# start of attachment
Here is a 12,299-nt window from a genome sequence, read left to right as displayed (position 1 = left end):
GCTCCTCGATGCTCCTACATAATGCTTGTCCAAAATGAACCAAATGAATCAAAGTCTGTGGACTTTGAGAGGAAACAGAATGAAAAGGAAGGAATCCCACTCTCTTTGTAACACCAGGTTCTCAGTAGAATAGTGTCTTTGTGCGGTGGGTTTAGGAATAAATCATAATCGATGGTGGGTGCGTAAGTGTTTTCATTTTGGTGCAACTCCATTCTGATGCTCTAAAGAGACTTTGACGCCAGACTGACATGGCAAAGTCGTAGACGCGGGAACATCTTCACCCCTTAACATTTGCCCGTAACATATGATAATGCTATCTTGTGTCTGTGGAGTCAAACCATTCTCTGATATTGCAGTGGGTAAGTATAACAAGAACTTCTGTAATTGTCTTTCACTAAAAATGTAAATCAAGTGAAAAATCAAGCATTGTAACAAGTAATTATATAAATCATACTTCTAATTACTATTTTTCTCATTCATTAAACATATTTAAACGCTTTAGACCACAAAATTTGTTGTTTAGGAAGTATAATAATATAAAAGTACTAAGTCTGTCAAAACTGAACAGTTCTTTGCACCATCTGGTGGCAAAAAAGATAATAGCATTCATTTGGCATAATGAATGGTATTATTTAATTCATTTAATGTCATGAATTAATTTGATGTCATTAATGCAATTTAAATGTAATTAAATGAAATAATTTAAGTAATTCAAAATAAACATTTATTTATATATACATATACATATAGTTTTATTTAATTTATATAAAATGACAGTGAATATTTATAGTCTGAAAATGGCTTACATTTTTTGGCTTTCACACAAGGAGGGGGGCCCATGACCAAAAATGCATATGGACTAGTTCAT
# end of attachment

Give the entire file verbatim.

Here is a 12,299-nt window from a genome sequence, read left to right as displayed (position 1 = left end):
GCTCCTCGATGCTCCTACATAATGCTTGTCCAAAATGAACCAAATGAATCAAAGTCTGTGGACTTTGAGAGGAAACAGAATGAAAAGGAAGGAATCCCACTCTCTTTGTAACACCAGGTTCTCAGTAGAATAGTGTCTTTGTGCGGTGGGTTTAGGAATAAATCATAATCGATGGTGGGTGCGTAAGTGTTTTCATTTTGGTGCAACTCCATTCTGATGCTCTAAAGAGACTTTGACGCCAGACTGACATGGCAAAGTCGTAGACGCGGGAACATCTTCACCCCTTAACATTTGCCCGTAACATATGATAATGCTATCTTGTGTCTGTGGAGTCAAACCATTCTCTGATATTGCAGTGGGTAAGTATAACAAGAACTTCTGTAATTGTCTTTCACTAAAAATGTAAATCAAGTGAAAAATCAAGCATTGTAACAAGTAATTATATAAATCATACTTCTAATTACTATTTTTCTCATTCATTAAACATATTTAAACGCTTTAGACCACAAAATTTGTTGTTTAGGAAGTATAATAATATAAAAGTACTAAGTCTGTCAAAACTGAACAGTTCTTTGCACCATCTGGTGGCAAAAAAGATAATAGCATTCATTTGGCATAATGAATGGTATTATTTAATTCATTTAATGTCATGAATTAATTTGATGTCATTAATGCAATTTAAATGTAATTAAATGAAATAATTTAAGTAATTCAAAATAAACATTTATTTATATATACATATACATATAGTTTTATTTAATTTATATAAAATGACAGTGAATATTTATAGTCTGAAAATGGCTTACATTTTTTGGCTTTCACACAAGGAGGGGGGCCCATGACCAAAAATGCATATGGACTAGTTCAT